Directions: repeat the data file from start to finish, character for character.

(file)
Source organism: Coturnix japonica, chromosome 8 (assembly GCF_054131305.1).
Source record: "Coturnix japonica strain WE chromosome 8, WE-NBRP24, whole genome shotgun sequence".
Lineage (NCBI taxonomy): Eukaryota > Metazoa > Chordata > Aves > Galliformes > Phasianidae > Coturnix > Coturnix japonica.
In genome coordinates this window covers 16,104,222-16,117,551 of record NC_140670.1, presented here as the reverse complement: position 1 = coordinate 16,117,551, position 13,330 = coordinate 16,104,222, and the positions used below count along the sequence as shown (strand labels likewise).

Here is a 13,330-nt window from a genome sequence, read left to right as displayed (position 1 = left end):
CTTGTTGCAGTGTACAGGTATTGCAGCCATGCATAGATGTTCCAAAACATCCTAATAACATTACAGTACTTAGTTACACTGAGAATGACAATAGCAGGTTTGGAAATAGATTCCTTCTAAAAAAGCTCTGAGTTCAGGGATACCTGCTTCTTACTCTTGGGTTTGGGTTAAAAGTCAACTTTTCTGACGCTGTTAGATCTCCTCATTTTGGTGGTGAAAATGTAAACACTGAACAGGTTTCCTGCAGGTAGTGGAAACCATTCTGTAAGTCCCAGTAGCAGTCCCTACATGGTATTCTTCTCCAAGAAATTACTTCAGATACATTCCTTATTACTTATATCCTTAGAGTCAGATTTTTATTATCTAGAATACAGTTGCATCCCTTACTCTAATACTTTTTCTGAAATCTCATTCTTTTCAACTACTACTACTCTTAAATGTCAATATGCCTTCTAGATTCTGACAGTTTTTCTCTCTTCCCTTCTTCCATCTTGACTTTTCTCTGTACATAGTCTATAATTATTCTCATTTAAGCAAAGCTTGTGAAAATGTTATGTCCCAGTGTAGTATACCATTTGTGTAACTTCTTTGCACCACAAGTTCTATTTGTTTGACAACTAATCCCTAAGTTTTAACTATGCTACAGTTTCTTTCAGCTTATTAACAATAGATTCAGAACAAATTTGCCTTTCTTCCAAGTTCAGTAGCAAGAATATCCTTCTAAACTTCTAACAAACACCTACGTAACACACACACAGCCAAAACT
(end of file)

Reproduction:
Source organism: Coturnix japonica, chromosome 8 (assembly GCF_054131305.1).
Source record: "Coturnix japonica strain WE chromosome 8, WE-NBRP24, whole genome shotgun sequence".
Lineage (NCBI taxonomy): Eukaryota > Metazoa > Chordata > Aves > Galliformes > Phasianidae > Coturnix > Coturnix japonica.
In genome coordinates this window covers 16,104,222-16,117,551 of record NC_140670.1, presented here as the reverse complement: position 1 = coordinate 16,117,551, position 13,330 = coordinate 16,104,222, and the positions used below count along the sequence as shown (strand labels likewise).

Here is a 13,330-nt window from a genome sequence, read left to right as displayed (position 1 = left end):
CTTGTTGCAGTGTACAGGTATTGCAGCCATGCATAGATGTTCCAAAACATCCTAATAACATTACAGTACTTAGTTACACTGAGAATGACAATAGCAGGTTTGGAAATAGATTCCTTCTAAAAAAGCTCTGAGTTCAGGGATACCTGCTTCTTACTCTTGGGTTTGGGTTAAAAGTCAACTTTTCTGACGCTGTTAGATCTCCTCATTTTGGTGGTGAAAATGTAAACACTGAACAGGTTTCCTGCAGGTAGTGGAAACCATTCTGTAAGTCCCAGTAGCAGTCCCTACATGGTATTCTTCTCCAAGAAATTACTTCAGATACATTCCTTATTACTTATATCCTTAGAGTCAGATTTTTATTATCTAGAATACAGTTGCATCCCTTACTCTAATACTTTTTCTGAAATCTCATTCTTTTCAACTACTACTACTCTTAAATGTCAATATGCCTTCTAGATTCTGACAGTTTTTCTCTCTTCCCTTCTTCCATCTTGACTTTTCTCTGTACATAGTCTATAATTATTCTCATTTAAGCAAAGCTTGTGAAAATGTTATGTCCCAGTGTAGTATACCATTTGTGTAACTTCTTTGCACCACAAGTTCTATTTGTTTGACAACTAATCCCTAAGTTTTAACTATGCTACAGTTTCTTTCAGCTTATTAACAATAGATTCAGAACAAATTTGCCTTTCTTCCAAGTTCAGTAGCAAGAATATCCTTCTAAACTTCTAACAAACACCTACGTAACACACACACAGCCAAAACT